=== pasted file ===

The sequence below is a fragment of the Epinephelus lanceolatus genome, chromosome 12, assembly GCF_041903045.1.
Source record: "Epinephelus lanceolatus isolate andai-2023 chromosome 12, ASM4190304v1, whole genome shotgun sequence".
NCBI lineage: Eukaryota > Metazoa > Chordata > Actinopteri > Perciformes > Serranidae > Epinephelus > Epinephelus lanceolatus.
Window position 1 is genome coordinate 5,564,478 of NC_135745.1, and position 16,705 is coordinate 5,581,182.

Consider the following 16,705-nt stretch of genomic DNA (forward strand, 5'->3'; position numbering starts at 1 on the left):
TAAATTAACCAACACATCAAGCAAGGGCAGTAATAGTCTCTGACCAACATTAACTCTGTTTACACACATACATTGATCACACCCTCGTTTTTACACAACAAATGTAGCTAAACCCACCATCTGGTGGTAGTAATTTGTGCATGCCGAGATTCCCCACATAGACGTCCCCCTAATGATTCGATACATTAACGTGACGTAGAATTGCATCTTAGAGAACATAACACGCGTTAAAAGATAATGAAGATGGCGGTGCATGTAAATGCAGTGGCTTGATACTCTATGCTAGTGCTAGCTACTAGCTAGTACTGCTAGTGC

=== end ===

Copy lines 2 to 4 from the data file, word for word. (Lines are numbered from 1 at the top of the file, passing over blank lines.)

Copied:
Source record: "Epinephelus lanceolatus isolate andai-2023 chromosome 12, ASM4190304v1, whole genome shotgun sequence".
NCBI lineage: Eukaryota > Metazoa > Chordata > Actinopteri > Perciformes > Serranidae > Epinephelus > Epinephelus lanceolatus.
Window position 1 is genome coordinate 5,564,478 of NC_135745.1, and position 16,705 is coordinate 5,581,182.